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TTC marks the International Day for People with Disabilities,
December 3



The TTC, the City of Toronto and other agencies are celebrating the International Day of People with Disabilities on Thursday, December 3 with art shows, poetry and, especially, information on disability services in general and accessible transit services.

The event takes place from 9:30 a.m. until 1:30 p.m. at the Variety Village, 3701 Danforth Avenue, between Birchmount and Kingston Roads.


The TTC is operating Wheel-Trans shuttle service to and from the event.

Buses leave Main Street Station starting at 8:30 a.m. and then at 8:45, 9, 9:15 and 9:30 a.m. In the afternoon buses operate from Variety Village to Main Street Station starting at 1:30 p.m. and then at 1:45, 2, 2:15 and 2:30 p.m.

If the elevators at Main Street Station are unavailable or not working, the shuttle service will operate between Kennedy Station and Variety Village.


If you would like to attend, please let the event organizers know, so that they can reserve you a space. You can phone them at: 416-338-4765 or by TTY: 416-338-0889 or e-mail cwong5@toronto.ca

The organizers will provide attendant services and captioning.


Each year, Toronto Mayor David Miller proclaims the day to support the United Nations’ International Day of Persons with Disabilities. The United Nations established this annual observance so that people with disabilities may enjoy full and equal human rights and participate in society.

Each year at this event, the City and its agencies honour unsung heroes among the many people with disabilities who live in Toronto. Each year, the City invites people to submit their poem about any aspect of disability. This year, artists also have an opportunity for artists to display their work.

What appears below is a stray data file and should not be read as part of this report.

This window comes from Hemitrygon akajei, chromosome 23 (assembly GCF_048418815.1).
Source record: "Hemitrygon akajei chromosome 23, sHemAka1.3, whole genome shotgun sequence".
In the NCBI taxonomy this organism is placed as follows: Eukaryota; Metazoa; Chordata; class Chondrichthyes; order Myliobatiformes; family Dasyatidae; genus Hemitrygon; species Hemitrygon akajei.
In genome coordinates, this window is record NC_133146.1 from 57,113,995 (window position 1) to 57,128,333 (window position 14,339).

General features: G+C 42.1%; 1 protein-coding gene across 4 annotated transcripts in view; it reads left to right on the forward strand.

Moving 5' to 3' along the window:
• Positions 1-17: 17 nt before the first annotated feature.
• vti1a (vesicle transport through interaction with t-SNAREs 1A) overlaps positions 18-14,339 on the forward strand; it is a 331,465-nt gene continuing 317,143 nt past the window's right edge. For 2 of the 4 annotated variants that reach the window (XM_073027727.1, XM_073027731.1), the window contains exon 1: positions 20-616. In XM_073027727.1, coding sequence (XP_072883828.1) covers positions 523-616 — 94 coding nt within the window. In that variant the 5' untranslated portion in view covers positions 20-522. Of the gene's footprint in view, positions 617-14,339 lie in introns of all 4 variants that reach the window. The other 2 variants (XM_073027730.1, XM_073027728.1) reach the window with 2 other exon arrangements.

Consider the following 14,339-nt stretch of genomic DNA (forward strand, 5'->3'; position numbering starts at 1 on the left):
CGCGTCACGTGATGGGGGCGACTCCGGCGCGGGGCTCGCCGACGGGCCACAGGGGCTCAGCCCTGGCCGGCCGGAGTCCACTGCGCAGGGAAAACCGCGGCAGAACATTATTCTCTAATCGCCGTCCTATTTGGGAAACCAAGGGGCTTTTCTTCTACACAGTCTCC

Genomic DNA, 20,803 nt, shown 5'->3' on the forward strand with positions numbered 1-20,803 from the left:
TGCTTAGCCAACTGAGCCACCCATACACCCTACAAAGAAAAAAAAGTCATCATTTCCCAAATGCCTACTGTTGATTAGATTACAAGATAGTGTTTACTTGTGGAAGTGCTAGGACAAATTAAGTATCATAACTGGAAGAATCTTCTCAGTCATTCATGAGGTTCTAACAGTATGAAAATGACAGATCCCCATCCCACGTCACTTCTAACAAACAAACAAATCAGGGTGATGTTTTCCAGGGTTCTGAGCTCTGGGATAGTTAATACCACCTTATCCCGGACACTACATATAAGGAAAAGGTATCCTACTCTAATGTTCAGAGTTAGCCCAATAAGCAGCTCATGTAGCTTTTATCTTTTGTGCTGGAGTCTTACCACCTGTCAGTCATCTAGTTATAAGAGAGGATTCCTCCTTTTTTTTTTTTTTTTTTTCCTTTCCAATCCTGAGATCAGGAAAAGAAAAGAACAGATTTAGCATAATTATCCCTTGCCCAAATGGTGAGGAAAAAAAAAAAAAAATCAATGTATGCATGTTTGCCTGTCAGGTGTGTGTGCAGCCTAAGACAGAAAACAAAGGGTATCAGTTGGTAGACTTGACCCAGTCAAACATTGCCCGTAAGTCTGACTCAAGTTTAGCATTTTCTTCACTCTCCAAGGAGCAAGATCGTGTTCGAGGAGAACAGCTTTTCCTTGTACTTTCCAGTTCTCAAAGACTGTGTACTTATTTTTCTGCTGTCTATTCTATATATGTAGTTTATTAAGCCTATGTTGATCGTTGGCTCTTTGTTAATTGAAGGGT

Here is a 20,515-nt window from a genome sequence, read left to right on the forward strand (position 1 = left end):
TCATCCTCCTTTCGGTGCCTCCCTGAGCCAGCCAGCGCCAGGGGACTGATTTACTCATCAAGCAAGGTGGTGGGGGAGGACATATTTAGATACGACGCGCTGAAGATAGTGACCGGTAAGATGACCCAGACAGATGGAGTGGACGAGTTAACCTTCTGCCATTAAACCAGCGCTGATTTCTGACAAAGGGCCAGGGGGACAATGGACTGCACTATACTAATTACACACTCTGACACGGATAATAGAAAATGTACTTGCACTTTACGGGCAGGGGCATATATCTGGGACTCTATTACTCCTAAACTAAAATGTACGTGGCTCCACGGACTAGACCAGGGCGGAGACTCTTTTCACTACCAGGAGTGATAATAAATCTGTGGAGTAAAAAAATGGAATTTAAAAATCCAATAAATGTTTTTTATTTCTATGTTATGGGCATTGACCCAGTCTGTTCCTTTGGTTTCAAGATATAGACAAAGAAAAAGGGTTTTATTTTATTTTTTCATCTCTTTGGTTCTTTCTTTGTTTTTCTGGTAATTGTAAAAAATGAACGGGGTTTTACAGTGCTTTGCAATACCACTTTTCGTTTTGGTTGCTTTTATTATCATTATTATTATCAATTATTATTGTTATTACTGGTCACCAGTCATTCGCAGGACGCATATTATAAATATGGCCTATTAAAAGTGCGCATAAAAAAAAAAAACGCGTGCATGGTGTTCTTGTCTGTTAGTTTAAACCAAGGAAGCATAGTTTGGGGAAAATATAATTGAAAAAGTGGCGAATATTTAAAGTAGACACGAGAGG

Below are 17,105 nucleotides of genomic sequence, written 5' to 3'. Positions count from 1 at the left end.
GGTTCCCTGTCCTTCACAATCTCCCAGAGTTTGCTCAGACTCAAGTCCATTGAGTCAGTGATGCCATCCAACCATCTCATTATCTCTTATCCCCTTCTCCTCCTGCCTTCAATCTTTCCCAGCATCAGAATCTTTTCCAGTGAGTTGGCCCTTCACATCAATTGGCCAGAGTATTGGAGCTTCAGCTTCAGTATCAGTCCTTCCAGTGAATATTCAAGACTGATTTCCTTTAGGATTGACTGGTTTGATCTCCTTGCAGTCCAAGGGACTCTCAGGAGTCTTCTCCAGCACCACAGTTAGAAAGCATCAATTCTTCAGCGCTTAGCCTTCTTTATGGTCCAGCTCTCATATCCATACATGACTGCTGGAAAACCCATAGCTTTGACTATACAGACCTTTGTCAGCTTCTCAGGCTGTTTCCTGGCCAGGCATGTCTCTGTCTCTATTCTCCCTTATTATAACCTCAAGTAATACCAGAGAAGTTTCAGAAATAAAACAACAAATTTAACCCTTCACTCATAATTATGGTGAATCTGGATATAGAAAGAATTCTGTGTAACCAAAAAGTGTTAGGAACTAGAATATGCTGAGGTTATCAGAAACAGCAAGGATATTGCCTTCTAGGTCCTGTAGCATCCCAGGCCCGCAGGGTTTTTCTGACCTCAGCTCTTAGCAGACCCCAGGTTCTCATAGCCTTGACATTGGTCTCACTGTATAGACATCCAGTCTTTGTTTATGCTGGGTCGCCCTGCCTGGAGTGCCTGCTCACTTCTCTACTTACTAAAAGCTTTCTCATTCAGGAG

Wheel-Trans uses accessible buses (or contracts with taxi companies to use accessible and sedan cabs) to provide door-to-door accessible transit service for persons with physical disabilities.

Ninety percent of the TTC’s bus routes — 151 of 167 routes — are now accessible.

Low-floor, kneeling buses with lifts or flip-ramps serve the routes. Blue lights on either side of the front destination sign help you identify these buses. The buses also display the blue international wheelchair symbol above the front right bumper next to the entrance door.

All fully accessible buses include two wheelchair / scooter positions. The TTC now has more than 1,400 accessible buses in its fleet.

You can see a map of accessible TTC bus routes here. (.pdf)

The TTC has also installed elevators in 31 rapid transit stations.


From the Transit Toronto archives:

You can read Transit Toronto’s history of accessible transit on the TTC by Godfrey Mallion here.

You can read Transit Toronto’s history of the TTC’s (accessible) community bus routes by Godfrey Mallion and James Bow here.

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